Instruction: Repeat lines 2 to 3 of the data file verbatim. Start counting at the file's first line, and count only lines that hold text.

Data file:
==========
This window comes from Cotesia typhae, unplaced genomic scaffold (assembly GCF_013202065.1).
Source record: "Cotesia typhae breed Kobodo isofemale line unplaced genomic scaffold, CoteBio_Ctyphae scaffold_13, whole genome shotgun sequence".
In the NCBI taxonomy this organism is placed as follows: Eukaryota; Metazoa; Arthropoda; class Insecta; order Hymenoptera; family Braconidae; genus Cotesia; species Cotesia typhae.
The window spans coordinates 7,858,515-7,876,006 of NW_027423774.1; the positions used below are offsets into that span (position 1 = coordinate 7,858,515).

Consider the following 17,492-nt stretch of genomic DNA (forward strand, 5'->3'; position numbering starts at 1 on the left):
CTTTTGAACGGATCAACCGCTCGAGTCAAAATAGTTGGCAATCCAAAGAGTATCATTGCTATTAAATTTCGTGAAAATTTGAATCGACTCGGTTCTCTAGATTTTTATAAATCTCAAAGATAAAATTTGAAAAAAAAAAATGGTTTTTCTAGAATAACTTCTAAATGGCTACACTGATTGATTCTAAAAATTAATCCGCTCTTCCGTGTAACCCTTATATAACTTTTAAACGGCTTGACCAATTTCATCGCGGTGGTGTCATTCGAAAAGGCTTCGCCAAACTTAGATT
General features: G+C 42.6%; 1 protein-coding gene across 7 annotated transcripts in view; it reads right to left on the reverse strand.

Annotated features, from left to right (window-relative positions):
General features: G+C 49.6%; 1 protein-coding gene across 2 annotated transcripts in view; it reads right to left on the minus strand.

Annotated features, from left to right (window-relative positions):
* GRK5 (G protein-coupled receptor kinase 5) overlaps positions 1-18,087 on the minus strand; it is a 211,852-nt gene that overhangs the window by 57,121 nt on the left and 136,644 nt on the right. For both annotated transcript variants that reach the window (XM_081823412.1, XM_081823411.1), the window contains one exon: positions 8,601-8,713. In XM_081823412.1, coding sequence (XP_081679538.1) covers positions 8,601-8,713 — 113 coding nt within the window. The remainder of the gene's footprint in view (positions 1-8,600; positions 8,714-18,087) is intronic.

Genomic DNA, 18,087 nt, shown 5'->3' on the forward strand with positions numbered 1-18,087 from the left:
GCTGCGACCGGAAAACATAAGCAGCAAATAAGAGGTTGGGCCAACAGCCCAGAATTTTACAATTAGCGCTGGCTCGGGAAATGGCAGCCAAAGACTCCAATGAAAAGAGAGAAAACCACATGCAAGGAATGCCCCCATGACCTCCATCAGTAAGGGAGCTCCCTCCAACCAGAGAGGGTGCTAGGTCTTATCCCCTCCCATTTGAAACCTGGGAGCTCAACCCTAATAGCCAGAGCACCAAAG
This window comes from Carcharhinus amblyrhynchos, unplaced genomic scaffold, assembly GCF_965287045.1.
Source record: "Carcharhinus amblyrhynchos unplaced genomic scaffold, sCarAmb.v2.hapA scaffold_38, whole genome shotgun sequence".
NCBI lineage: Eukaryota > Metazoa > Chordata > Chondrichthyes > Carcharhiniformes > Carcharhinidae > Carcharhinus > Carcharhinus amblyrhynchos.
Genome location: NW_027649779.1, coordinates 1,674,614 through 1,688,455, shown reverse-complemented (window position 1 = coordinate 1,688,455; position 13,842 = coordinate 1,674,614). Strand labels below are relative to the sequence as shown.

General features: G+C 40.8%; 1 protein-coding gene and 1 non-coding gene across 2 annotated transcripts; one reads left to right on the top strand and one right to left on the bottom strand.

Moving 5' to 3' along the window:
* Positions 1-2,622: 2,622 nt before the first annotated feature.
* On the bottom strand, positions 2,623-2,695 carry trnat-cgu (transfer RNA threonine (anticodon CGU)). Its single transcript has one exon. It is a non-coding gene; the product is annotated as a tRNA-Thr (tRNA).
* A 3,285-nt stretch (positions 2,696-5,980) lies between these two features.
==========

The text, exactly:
Source record: "Cotesia typhae breed Kobodo isofemale line unplaced genomic scaffold, CoteBio_Ctyphae scaffold_13, whole genome shotgun sequence".
In the NCBI taxonomy this organism is placed as follows: Eukaryota; Metazoa; Arthropoda; class Insecta; order Hymenoptera; family Braconidae; genus Cotesia; species Cotesia typhae.